The current fascination in architecture with complex geometries and expressive forms had a precedent in the HOK-designed St. Louis Planetarium, a citation winner in the 1960 P/A Awards program. Its hyperbolic, thin-shell concrete roof, consisting of straight lines rotated around a central vertical axis, created a circular shape that flared out at its base to cover a perimeter porch and glass-enclosed exhibition area and that opened up at its top to encircle a platform initially used for star-gazing. A 60-foot-diameter aluminum planetarium dome originally stood inside the structure, with a suspended spiral ramp leading up to the observation deck. Classrooms, offices, and support spaces occupied the lower level.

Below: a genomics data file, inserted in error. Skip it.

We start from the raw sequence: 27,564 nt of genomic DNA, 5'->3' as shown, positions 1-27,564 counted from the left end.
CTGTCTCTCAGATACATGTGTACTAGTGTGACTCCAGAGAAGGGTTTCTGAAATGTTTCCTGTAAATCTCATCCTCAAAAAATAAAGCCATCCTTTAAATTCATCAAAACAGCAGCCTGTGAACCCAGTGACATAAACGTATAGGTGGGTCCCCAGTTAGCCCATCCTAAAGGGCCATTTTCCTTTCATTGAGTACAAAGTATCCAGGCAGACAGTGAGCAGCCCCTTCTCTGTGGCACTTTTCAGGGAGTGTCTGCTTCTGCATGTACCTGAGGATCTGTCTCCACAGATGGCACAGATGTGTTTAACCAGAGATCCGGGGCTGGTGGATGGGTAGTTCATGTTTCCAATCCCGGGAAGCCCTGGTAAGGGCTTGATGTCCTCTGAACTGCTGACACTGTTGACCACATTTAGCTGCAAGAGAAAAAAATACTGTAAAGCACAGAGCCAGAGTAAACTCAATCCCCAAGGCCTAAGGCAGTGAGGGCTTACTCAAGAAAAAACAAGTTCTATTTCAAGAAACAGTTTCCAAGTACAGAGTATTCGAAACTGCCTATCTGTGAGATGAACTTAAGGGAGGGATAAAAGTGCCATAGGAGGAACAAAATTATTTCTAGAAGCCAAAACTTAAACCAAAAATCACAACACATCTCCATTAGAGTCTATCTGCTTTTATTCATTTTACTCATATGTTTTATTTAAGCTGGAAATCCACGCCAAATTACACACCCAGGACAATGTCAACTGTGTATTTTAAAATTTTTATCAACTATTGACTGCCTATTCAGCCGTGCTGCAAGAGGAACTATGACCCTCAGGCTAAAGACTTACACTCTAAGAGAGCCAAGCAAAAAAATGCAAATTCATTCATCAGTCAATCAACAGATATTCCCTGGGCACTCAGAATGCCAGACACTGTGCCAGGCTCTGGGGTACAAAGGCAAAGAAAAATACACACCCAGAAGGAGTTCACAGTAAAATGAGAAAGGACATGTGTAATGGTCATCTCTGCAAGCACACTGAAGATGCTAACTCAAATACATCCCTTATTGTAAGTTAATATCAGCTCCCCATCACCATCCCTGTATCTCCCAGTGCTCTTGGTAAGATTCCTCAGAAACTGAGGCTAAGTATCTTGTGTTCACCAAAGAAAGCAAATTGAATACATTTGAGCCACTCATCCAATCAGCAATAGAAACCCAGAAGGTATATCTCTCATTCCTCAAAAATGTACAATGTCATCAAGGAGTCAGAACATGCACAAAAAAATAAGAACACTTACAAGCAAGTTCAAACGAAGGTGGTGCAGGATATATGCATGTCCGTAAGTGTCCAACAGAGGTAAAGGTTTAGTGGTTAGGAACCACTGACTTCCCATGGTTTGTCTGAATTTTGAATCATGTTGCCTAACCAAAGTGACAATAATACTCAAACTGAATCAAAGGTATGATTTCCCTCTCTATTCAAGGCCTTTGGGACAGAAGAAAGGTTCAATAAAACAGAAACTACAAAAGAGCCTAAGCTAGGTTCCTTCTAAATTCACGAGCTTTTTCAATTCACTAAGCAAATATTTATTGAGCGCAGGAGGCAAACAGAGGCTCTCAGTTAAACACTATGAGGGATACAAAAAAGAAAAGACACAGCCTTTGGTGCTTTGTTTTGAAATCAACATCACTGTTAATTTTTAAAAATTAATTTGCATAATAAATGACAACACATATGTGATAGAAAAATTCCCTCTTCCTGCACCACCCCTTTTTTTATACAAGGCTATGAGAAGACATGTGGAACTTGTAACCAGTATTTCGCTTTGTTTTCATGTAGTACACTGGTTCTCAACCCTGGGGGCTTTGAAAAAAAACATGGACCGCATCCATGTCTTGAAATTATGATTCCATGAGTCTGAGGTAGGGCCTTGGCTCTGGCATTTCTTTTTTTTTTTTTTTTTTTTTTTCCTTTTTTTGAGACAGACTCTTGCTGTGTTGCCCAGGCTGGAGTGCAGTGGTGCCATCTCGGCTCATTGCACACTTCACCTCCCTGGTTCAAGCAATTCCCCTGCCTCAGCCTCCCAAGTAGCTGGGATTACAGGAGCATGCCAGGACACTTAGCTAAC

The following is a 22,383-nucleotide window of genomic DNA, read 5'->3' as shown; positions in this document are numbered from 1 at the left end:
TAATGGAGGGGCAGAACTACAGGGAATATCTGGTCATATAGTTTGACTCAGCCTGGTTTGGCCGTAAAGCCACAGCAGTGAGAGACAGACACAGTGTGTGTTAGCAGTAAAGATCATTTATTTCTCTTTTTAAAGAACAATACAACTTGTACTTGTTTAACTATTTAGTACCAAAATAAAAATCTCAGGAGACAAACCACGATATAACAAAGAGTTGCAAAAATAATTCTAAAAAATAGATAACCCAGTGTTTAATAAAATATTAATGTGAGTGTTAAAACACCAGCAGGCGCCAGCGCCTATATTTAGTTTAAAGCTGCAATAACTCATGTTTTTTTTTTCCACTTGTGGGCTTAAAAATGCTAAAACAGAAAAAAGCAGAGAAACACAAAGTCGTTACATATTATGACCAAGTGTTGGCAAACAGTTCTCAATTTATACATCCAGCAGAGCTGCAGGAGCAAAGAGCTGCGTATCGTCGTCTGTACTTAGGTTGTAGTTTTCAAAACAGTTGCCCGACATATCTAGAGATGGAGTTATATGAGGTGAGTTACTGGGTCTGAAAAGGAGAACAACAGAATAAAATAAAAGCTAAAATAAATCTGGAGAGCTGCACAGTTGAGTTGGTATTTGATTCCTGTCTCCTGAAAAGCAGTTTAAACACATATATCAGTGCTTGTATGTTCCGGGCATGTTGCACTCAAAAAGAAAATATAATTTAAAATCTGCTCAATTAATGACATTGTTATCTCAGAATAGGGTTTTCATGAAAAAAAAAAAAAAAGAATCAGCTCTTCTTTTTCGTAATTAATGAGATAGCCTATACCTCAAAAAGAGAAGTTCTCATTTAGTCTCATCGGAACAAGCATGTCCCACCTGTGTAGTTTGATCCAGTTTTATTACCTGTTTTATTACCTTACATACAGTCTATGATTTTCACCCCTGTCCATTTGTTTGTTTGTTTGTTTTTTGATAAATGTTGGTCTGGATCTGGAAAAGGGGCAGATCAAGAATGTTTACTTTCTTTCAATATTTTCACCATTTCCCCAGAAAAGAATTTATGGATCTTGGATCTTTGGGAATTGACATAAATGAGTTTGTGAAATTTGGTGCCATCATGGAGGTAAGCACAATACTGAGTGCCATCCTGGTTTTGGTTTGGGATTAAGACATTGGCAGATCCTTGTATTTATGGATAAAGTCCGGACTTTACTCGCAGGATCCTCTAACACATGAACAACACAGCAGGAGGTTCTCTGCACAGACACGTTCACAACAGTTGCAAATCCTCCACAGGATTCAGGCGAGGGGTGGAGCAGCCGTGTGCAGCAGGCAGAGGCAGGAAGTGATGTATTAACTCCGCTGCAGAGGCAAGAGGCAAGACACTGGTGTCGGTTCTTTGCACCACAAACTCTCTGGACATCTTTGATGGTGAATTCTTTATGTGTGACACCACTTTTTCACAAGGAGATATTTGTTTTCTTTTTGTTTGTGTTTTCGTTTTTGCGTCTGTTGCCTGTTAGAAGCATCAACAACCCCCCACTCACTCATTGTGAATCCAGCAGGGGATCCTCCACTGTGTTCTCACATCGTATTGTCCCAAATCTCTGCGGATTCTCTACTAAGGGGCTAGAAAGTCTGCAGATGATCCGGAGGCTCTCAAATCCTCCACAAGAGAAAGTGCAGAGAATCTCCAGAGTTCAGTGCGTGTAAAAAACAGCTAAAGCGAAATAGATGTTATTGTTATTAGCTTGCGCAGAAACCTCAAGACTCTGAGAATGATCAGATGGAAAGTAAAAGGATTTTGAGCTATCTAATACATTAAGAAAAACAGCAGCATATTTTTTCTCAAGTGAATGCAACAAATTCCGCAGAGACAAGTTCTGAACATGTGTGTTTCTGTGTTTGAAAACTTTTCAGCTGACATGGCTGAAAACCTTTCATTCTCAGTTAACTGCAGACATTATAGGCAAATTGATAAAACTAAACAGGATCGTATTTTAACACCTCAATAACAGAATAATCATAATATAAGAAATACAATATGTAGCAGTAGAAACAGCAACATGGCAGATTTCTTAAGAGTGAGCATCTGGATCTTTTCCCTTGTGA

Time has proved the 1960 jury correct. While the jurors liked the “sculptured form of the exterior,” they found the shape “totally unrelated to the concealed dome” and “the resulting space between the two surfaces … awkward.” In the intervening years, an 80-foot-diameter dome replaced the original, which forced the removal of the ramp and the closing of the observation deck. Exhibition standards also changed, and the once-tall, glass-enclosed display space around the dome acquired hung ceilings, with walls covering the glass. And the growth of the institution, with a large science center attached underground to the planetarium, has led to the removal of the lower-level classrooms and the transformation of that space into a reception area. The elegant hyperbolic roof remains, however, as a testament to the flexibility of complex forms that have a loose-fit relationship with their functions.